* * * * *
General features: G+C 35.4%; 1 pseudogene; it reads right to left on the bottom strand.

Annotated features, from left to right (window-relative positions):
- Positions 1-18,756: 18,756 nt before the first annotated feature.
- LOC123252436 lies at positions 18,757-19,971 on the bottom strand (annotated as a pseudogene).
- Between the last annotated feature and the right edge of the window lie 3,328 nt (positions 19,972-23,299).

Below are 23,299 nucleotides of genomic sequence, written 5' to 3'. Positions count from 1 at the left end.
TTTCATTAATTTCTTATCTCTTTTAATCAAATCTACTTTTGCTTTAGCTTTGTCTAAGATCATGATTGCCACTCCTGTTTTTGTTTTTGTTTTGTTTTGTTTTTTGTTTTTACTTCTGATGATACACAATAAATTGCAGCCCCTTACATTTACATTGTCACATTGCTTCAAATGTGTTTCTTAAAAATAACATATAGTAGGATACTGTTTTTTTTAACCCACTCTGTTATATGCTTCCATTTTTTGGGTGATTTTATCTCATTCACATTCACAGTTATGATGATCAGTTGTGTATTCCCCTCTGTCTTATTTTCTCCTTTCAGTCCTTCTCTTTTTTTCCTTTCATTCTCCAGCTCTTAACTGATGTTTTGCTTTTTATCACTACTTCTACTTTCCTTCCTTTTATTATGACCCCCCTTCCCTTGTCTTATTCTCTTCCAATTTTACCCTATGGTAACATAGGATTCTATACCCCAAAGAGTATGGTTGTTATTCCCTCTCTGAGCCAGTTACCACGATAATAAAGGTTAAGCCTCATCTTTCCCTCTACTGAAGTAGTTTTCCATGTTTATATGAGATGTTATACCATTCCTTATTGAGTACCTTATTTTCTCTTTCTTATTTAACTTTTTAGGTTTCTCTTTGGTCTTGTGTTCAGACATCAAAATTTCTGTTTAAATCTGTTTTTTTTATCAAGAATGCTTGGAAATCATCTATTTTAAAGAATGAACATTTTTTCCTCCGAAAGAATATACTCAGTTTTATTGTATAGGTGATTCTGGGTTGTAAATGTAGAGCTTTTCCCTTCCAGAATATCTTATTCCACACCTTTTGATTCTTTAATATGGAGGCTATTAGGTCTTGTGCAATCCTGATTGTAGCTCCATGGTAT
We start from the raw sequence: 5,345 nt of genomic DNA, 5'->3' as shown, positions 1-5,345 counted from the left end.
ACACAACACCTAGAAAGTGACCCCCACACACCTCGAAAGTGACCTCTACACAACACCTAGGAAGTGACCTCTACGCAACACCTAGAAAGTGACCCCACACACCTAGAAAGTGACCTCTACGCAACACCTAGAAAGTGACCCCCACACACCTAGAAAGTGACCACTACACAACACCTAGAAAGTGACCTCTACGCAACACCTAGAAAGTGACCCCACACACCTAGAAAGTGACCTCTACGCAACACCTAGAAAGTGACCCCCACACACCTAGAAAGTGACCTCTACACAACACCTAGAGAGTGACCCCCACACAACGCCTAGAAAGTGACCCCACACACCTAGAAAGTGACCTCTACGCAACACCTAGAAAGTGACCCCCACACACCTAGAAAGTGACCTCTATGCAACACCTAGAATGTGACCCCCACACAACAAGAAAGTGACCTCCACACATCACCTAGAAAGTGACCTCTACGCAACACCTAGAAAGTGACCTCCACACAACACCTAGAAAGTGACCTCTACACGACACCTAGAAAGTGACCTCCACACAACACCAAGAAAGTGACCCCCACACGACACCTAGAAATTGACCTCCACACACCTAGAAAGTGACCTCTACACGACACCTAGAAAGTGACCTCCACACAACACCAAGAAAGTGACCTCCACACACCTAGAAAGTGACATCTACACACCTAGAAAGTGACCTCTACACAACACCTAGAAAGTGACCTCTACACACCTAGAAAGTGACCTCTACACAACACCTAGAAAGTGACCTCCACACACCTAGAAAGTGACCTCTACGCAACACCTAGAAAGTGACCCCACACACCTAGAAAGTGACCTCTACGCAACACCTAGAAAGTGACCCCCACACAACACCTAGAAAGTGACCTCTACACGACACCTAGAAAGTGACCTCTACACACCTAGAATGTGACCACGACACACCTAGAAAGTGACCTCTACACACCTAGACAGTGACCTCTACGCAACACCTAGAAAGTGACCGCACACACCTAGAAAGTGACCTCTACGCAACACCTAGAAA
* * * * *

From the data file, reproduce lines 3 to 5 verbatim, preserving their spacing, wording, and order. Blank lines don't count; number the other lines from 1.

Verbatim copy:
- Positions 1-18,756: 18,756 nt before the first annotated feature.
- LOC123252436 lies at positions 18,757-19,971 on the bottom strand (annotated as a pseudogene).
- Between the last annotated feature and the right edge of the window lie 3,328 nt (positions 19,972-23,299).